A comic writer is fighting with DC over royalties for a ‘Gotham’ side character.
The new Batman TV series Gotham is running into a problem that has plagued comic book adaptations for years: A failure to pay royalties to the original writers.
In a Facebook post, former DC comics writer Alan Brennert accused DC Entertainment of refusing his request to be paid “equity” for the character of Barbara Kean.
Barbara Kean is the first wife of James Gordon, Batman’s friend and good-cop counterpart on the Gotham police force. Before Brennert created the character Barbara Kean, Gordon’s first wife only ever appeared in a minor, nameless role in a comic in 1951.
Brennert wrote on Facebook, “My character, later picked up by talented writers like Frank Miller and Barbara Randall Kesel, was clearly the prototype (with the same first name) for the “Post-Crisis” first wife of Lt. James Gordon, and—as Barbara Kean Gordon—became a supporting player in Batman continuity, and even made two movie appearances in BATMAN BEGINS and THE DARK KNIGHT.”
Barbara Kean Gordon first appeared in Brennert’s 1981 Batman story, “To Kill a Legend.” Since then she’s appeared in various other comics by Brennert and other authors, and will have a central role as the fiance of the young James Gordon in DC/Warner Bros. Gotham.
Brennert claims that his request for royalties was denied on the grounds that Barbara Kean was “derivative” of her daughter Barbara Gordon (A.K.A. Batgirl), a preexisting DC character. However, Brennert argues that this isn’t actually a valid reason to deny all royalties for the character.
“I then pointed out to [the DC representative] that writer Mark Waid had been told by then-DC management that DC did, in fact, give equity in “derivative” characters, just a smaller percentage—and indeed Mark and artist/co-creator Mike Wieringo received equity in the “derivative” character of Bart Allen/Impulse (grandson of Barry Allen/Flash) and received payments when he was used on SMALLVILLE. I suggested DC grant a similar reduced percentage on Barbara Kean, and I was willing to limit this to her appearances on GOTHAM and forget the movies.”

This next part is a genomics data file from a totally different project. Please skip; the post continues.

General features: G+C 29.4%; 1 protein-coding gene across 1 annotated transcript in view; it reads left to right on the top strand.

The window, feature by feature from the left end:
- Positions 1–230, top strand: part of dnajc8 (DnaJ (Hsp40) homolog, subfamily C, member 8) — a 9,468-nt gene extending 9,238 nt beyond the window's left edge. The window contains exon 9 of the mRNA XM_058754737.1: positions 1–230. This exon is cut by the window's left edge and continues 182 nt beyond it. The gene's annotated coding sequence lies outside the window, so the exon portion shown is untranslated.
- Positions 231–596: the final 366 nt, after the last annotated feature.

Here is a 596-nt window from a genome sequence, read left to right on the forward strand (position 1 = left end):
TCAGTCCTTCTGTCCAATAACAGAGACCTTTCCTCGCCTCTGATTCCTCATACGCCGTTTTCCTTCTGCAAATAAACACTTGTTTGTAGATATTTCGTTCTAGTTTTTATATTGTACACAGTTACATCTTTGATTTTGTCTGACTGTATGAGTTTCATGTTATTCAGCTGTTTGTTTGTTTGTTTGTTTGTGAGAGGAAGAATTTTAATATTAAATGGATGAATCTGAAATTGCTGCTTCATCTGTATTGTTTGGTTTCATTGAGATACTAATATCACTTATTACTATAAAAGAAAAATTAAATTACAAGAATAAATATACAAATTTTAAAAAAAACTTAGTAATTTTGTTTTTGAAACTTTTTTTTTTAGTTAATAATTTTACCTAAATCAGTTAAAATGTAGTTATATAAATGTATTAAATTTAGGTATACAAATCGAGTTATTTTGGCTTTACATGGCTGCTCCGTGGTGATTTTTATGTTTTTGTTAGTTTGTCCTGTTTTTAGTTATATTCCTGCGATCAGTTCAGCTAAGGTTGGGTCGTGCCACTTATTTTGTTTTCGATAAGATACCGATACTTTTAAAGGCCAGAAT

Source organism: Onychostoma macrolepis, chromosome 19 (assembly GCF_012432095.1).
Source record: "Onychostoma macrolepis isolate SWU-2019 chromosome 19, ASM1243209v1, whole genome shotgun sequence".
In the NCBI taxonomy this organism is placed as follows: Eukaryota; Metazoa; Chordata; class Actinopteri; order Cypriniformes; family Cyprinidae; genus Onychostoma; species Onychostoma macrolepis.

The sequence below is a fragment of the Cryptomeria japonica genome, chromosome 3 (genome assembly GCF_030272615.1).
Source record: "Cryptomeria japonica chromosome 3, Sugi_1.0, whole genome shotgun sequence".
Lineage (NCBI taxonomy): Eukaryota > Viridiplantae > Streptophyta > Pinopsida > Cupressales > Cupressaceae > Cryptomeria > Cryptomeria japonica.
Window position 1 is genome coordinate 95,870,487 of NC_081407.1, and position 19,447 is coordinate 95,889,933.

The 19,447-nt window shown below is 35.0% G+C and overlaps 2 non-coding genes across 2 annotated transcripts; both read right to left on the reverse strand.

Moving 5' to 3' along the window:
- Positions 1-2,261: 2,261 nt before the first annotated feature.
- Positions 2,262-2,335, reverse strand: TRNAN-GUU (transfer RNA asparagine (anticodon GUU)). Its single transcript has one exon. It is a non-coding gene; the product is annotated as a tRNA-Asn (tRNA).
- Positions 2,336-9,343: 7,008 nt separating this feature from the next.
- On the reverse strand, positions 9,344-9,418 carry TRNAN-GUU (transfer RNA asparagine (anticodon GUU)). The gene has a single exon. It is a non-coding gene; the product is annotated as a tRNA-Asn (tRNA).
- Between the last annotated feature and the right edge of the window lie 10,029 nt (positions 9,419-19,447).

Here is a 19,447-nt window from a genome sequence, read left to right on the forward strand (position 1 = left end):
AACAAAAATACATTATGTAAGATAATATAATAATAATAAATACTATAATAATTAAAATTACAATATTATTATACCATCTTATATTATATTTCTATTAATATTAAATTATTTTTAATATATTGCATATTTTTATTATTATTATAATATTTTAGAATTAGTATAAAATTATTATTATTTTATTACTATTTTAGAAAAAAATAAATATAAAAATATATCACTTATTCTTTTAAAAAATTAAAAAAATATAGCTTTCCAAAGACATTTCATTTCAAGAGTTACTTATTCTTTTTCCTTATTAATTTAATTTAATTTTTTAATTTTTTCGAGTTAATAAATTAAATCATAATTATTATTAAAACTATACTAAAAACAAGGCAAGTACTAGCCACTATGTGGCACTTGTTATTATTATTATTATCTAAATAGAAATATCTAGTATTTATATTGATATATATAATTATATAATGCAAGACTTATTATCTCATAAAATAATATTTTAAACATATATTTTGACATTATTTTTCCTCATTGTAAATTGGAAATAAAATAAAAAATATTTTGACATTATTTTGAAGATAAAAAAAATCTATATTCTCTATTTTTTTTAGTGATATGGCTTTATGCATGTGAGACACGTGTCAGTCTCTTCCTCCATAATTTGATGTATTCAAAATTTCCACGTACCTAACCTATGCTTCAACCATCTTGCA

He then adds that at this point, DC stopped replying to his emails.
Since the amount of royalties for a derivative character is apparently negligible in the greater scheme of things—around $45 for each usage of the character—Brennert states that this is more a matter of principle.
The comics industry has a long history of sidestepping possible obligations to writers who created characters while under contract with a major publisher like DC or Marvel.
One of the most notorious examples is artist and editor Jack Kirby, who Brennert actually references in his Facebook post. Kirby created or co-created many of Marvel’s most iconic characters, including Captain America and (alongside Stan Lee) the Hulk, the X-Men, and the Fantastic Four. These characters have now earned literally billions of dollars for Marvel, but Kirby’s estate never received a cut of the profits. This led to a protracted legal dispute between Disney/Marvel and Kirby’s estate, with most comics fans tending to sympathise with the underdog: comicbook legend Jack Kirby.
Alan Brennert’s situation is nowhere near as serious and controversial as Kirby’s, and Brennert mostly makes his living through TV and novel writing anyway. It looks like his Facebook post, which has now gone viral in the comics community, was more about drawing attention to the issue.
In an interview with the Toledo Free Press, he mentioned that one of the problems is that, unlike TV and film writing, the comics industry isn’t really unionized, meaning that writers often have to bow to the wishes of corporate juggernauts like DC/Warner Bros.
It’s easy to think of DC and Marvel characters as belonging to the more recognizable face of the publisher itself, but obviously somewhere along the line a real person did invent each and every one of these characters. While Stan Lee has become a public figure thanks to his many cameos in Marvel films, most viewers of a show like Gotham will give very little thought to who created the characters in the first place.
Whether or not DC Entertainment is obliged to pay Alan Brennert is a matter for the legal experts. But if everything he says in his Facebook post is true, then it does seem a little unfair to leave him out in the cold.
The Daily Dot reached out to DC Entertainment for comment on the issue, but there was no response as of publication time.
Photo via gothamsite
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